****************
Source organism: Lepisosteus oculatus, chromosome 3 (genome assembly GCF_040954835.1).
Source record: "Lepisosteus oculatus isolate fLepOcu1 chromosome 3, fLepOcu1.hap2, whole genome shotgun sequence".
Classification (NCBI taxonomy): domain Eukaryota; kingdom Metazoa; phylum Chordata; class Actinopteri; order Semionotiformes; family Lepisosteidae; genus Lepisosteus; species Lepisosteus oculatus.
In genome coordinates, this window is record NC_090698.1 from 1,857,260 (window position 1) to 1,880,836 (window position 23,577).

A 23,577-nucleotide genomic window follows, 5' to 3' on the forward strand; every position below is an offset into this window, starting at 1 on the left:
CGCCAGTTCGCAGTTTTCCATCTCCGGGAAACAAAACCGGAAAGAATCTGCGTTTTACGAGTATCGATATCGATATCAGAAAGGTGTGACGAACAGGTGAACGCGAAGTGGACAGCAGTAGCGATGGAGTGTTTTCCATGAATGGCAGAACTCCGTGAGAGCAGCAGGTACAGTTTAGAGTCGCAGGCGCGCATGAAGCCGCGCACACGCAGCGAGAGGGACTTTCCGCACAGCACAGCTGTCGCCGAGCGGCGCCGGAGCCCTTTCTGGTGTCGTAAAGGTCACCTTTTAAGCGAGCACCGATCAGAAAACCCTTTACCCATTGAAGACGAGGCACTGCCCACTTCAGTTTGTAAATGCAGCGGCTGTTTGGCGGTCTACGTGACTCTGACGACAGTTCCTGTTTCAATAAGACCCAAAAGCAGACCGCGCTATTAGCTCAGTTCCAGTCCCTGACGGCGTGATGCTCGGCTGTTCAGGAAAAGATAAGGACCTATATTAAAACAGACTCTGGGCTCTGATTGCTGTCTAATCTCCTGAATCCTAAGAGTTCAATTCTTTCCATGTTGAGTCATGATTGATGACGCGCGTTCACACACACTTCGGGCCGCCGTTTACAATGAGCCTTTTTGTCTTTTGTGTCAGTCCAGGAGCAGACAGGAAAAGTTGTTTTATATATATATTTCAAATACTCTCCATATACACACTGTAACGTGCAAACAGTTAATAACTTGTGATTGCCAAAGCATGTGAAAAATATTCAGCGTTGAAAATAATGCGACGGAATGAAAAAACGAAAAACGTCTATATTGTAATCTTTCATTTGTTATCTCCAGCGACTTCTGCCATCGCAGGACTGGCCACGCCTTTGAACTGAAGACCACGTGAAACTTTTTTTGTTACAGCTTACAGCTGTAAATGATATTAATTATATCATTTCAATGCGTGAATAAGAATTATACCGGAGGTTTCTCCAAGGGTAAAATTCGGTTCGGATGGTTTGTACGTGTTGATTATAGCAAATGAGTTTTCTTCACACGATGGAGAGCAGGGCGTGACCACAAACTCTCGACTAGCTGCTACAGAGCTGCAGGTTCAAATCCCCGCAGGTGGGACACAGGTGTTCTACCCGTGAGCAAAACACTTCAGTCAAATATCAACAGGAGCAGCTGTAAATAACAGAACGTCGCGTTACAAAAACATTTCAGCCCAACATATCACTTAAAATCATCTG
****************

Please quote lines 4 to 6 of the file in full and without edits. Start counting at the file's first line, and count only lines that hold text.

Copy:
In genome coordinates, this window is record NC_090698.1 from 1,857,260 (window position 1) to 1,880,836 (window position 23,577).

A 23,577-nucleotide genomic window follows, 5' to 3' on the forward strand; every position below is an offset into this window, starting at 1 on the left:
CGCCAGTTCGCAGTTTTCCATCTCCGGGAAACAAAACCGGAAAGAATCTGCGTTTTACGAGTATCGATATCGATATCAGAAAGGTGTGACGAACAGGTGAACGCGAAGTGGACAGCAGTAGCGATGGAGTGTTTTCCATGAATGGCAGAACTCCGTGAGAGCAGCAGGTACAGTTTAGAGTCGCAGGCGCGCATGAAGCCGCGCACACGCAGCGAGAGGGACTTTCCGCACAGCACAGCTGTCGCCGAGCGGCGCCGGAGCCCTTTCTGGTGTCGTAAAGGTCACCTTTTAAGCGAGCACCGATCAGAAAACCCTTTACCCATTGAAGACGAGGCACTGCCCACTTCAGTTTGTAAATGCAGCGGCTGTTTGGCGGTCTACGTGACTCTGACGACAGTTCCTGTTTCAATAAGACCCAAAAGCAGACCGCGCTATTAGCTCAGTTCCAGTCCCTGACGGCGTGATGCTCGGCTGTTCAGGAAAAGATAAGGACCTATATTAAAACAGACTCTGGGCTCTGATTGCTGTCTAATCTCCTGAATCCTAAGAGTTCAATTCTTTCCATGTTGAGTCATGATTGATGACGCGCGTTCACACACACTTCGGGCCGCCGTTTACAATGAGCCTTTTTGTCTTTTGTGTCAGTCCAGGAGCAGACAGGAAAAGTTGTTTTATATATATATTTCAAATACTCTCCATATACACACTGTAACGTGCAAACAGTTAATAACTTGTGATTGCCAAAGCATGTGAAAAATATTCAGCGTTGAAAATAATGCGACGGAATGAAAAAACGAAAAACGTCTATATTGTAATCTTTCATTTGTTATCTCCAGCGACTTCTGCCATCGCAGGACTGGCCACGCCTTTGAACTGAAGACCACGTGAAACTTTTTTTGTTACAGCTTACAGCTGTAAATGATATTAATTATATCATTTCAATGCGTGAATAAGAATTATACCGGAGGTTTCTCCAAGGGTAAAATTCGGTTCGGATGGTTTGTACGTGTTGATTATAGCAAATGAGTTTTCTTCACACGATGGAGAGCAGGGCGTGACCACAAACTCTCGACTAGCTGCTACAGAGCTGCAGGTTCAAATCCCCGCAGGTGGGACACAGGTGTTCTACCCGTGAGCAAAACACTTCAGTCAAATATCAACAGGAGCAGCTGTAAATAACAGAACGTCGCGTTACAAAAACATTTCAGCCCAACATATCACTTAAAATCATCTG